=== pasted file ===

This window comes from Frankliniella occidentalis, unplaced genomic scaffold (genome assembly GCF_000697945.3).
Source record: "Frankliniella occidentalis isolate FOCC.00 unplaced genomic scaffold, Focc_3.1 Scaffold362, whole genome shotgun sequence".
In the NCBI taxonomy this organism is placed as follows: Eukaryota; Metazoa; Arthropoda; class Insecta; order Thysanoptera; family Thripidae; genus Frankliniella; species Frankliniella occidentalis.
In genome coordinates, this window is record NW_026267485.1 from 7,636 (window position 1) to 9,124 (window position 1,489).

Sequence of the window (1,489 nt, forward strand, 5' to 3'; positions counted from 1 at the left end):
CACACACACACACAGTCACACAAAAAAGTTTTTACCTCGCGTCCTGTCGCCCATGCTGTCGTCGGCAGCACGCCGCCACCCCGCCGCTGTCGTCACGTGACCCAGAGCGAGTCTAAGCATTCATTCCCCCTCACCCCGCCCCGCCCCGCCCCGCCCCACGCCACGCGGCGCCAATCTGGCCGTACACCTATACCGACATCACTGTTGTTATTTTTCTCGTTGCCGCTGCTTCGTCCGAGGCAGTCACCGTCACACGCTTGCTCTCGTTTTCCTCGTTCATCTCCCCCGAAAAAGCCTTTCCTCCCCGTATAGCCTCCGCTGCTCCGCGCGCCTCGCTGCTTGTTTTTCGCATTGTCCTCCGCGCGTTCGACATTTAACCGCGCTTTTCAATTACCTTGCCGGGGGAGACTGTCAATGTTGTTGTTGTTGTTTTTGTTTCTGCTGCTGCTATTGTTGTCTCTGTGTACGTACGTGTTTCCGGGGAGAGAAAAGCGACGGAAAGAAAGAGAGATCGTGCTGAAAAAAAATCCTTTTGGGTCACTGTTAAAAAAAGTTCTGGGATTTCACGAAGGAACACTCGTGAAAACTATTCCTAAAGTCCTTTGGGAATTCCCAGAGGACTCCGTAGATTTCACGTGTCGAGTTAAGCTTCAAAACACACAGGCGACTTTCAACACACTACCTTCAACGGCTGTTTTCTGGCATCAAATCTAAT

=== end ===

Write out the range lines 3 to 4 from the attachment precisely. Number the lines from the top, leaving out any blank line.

In the NCBI taxonomy this organism is placed as follows: Eukaryota; Metazoa; Arthropoda; class Insecta; order Thysanoptera; family Thripidae; genus Frankliniella; species Frankliniella occidentalis.
In genome coordinates, this window is record NW_026267485.1 from 7,636 (window position 1) to 9,124 (window position 1,489).